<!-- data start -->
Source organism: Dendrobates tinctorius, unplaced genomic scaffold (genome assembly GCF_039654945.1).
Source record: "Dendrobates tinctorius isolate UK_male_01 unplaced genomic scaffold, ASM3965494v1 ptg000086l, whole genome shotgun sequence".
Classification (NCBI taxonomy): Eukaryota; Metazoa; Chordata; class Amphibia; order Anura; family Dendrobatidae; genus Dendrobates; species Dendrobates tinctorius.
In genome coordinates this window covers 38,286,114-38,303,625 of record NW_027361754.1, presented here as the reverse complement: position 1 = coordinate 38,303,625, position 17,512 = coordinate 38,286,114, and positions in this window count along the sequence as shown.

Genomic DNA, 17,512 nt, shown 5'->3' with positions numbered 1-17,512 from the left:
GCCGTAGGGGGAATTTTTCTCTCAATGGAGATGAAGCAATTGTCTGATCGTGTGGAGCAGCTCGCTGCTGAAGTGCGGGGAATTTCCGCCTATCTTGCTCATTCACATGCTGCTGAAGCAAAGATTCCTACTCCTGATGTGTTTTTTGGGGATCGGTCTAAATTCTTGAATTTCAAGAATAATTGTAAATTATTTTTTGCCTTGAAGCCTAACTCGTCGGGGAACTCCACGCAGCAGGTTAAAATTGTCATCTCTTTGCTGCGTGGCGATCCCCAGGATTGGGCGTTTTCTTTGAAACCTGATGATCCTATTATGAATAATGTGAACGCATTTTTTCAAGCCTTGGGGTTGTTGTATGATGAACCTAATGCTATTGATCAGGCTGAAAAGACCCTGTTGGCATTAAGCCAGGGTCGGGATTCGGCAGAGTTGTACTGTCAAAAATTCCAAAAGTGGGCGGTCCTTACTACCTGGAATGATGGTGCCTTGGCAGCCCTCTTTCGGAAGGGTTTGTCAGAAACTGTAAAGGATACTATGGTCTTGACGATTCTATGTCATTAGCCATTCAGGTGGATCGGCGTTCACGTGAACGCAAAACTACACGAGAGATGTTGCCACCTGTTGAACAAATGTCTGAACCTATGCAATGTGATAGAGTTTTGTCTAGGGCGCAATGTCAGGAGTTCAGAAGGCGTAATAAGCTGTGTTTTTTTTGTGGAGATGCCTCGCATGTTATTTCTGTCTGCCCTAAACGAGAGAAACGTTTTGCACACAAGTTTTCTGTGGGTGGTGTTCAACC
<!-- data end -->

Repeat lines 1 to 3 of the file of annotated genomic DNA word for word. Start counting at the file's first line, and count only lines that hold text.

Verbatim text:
Source organism: Dendrobates tinctorius, unplaced genomic scaffold (genome assembly GCF_039654945.1).
Source record: "Dendrobates tinctorius isolate UK_male_01 unplaced genomic scaffold, ASM3965494v1 ptg000086l, whole genome shotgun sequence".
Classification (NCBI taxonomy): Eukaryota; Metazoa; Chordata; class Amphibia; order Anura; family Dendrobatidae; genus Dendrobates; species Dendrobates tinctorius.